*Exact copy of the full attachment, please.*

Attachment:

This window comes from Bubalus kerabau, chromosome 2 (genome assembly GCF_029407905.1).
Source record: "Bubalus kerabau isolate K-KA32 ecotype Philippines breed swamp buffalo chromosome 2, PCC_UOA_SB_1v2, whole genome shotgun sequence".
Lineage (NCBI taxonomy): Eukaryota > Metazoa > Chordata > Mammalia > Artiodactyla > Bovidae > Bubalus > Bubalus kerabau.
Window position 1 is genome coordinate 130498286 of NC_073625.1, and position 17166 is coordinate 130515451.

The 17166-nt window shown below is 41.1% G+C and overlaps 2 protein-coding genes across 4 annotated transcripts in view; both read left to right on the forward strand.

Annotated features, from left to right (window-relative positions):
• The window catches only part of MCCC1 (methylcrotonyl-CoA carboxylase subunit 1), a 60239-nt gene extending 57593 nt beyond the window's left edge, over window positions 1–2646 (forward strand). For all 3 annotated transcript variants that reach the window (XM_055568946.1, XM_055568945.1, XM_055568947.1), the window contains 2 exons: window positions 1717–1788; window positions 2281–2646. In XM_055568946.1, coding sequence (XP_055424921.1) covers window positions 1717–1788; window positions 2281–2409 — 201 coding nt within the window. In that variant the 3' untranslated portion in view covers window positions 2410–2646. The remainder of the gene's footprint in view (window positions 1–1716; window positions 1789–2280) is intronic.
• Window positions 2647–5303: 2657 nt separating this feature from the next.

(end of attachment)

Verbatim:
This window comes from Bubalus kerabau, chromosome 2 (genome assembly GCF_029407905.1).
Source record: "Bubalus kerabau isolate K-KA32 ecotype Philippines breed swamp buffalo chromosome 2, PCC_UOA_SB_1v2, whole genome shotgun sequence".
Lineage (NCBI taxonomy): Eukaryota > Metazoa > Chordata > Mammalia > Artiodactyla > Bovidae > Bubalus > Bubalus kerabau.
Window position 1 is genome coordinate 130498286 of NC_073625.1, and position 17166 is coordinate 130515451.

The 17166-nt window shown below is 41.1% G+C and overlaps 2 protein-coding genes across 4 annotated transcripts in view; both read left to right on the forward strand.

Annotated features, from left to right (window-relative positions):
• The window catches only part of MCCC1 (methylcrotonyl-CoA carboxylase subunit 1), a 60239-nt gene extending 57593 nt beyond the window's left edge, over window positions 1–2646 (forward strand). For all 3 annotated transcript variants that reach the window (XM_055568946.1, XM_055568945.1, XM_055568947.1), the window contains 2 exons: window positions 1717–1788; window positions 2281–2646. In XM_055568946.1, coding sequence (XP_055424921.1) covers window positions 1717–1788; window positions 2281–2409 — 201 coding nt within the window. In that variant the 3' untranslated portion in view covers window positions 2410–2646. The remainder of the gene's footprint in view (window positions 1–1716; window positions 1789–2280) is intronic.
• Window positions 2647–5303: 2657 nt separating this feature from the next.